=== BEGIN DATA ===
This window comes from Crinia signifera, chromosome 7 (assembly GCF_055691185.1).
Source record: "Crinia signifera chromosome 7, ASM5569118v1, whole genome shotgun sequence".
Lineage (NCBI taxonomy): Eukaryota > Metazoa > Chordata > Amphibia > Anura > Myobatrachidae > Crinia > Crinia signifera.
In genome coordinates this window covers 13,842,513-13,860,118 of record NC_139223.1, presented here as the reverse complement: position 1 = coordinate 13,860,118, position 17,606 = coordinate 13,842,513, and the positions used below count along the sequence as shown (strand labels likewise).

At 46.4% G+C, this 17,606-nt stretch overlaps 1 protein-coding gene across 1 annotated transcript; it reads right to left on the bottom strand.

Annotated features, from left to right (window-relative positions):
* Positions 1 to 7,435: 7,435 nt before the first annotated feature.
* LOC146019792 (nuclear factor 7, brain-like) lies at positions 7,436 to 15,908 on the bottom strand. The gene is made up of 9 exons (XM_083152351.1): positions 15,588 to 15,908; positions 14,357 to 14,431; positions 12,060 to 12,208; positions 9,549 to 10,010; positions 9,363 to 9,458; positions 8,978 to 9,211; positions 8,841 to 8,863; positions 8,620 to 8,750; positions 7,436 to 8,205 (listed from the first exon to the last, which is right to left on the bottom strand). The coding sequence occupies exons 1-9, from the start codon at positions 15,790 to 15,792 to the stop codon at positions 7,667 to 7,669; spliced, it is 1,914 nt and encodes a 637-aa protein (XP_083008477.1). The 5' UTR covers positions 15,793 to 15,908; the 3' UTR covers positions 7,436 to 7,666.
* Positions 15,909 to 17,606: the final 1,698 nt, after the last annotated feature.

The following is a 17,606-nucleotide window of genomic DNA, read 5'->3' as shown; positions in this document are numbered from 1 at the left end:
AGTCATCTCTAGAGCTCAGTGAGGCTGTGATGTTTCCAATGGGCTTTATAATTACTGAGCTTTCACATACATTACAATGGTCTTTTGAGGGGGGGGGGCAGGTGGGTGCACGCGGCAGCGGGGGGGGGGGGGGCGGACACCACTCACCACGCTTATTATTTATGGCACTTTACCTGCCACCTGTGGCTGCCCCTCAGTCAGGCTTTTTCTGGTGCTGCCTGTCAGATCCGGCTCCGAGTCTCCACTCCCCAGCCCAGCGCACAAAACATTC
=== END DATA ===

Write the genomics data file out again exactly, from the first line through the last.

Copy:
This window comes from Crinia signifera, chromosome 7 (assembly GCF_055691185.1).
Source record: "Crinia signifera chromosome 7, ASM5569118v1, whole genome shotgun sequence".
Lineage (NCBI taxonomy): Eukaryota > Metazoa > Chordata > Amphibia > Anura > Myobatrachidae > Crinia > Crinia signifera.
In genome coordinates this window covers 13,842,513-13,860,118 of record NC_139223.1, presented here as the reverse complement: position 1 = coordinate 13,860,118, position 17,606 = coordinate 13,842,513, and the positions used below count along the sequence as shown (strand labels likewise).

At 46.4% G+C, this 17,606-nt stretch overlaps 1 protein-coding gene across 1 annotated transcript; it reads right to left on the bottom strand.

Annotated features, from left to right (window-relative positions):
* Positions 1 to 7,435: 7,435 nt before the first annotated feature.
* LOC146019792 (nuclear factor 7, brain-like) lies at positions 7,436 to 15,908 on the bottom strand. The gene is made up of 9 exons (XM_083152351.1): positions 15,588 to 15,908; positions 14,357 to 14,431; positions 12,060 to 12,208; positions 9,549 to 10,010; positions 9,363 to 9,458; positions 8,978 to 9,211; positions 8,841 to 8,863; positions 8,620 to 8,750; positions 7,436 to 8,205 (listed from the first exon to the last, which is right to left on the bottom strand). The coding sequence occupies exons 1-9, from the start codon at positions 15,790 to 15,792 to the stop codon at positions 7,667 to 7,669; spliced, it is 1,914 nt and encodes a 637-aa protein (XP_083008477.1). The 5' UTR covers positions 15,793 to 15,908; the 3' UTR covers positions 7,436 to 7,666.
* Positions 15,909 to 17,606: the final 1,698 nt, after the last annotated feature.

The following is a 17,606-nucleotide window of genomic DNA, read 5'->3' as shown; positions in this document are numbered from 1 at the left end:
AGTCATCTCTAGAGCTCAGTGAGGCTGTGATGTTTCCAATGGGCTTTATAATTACTGAGCTTTCACATACATTACAATGGTCTTTTGAGGGGGGGGGGCAGGTGGGTGCACGCGGCAGCGGGGGGGGGGGGGGCGGACACCACTCACCACGCTTATTATTTATGGCACTTTACCTGCCACCTGTGGCTGCCCCTCAGTCAGGCTTTTTCTGGTGCTGCCTGTCAGATCCGGCTCCGAGTCTCCACTCCCCAGCCCAGCGCACAAAACATTC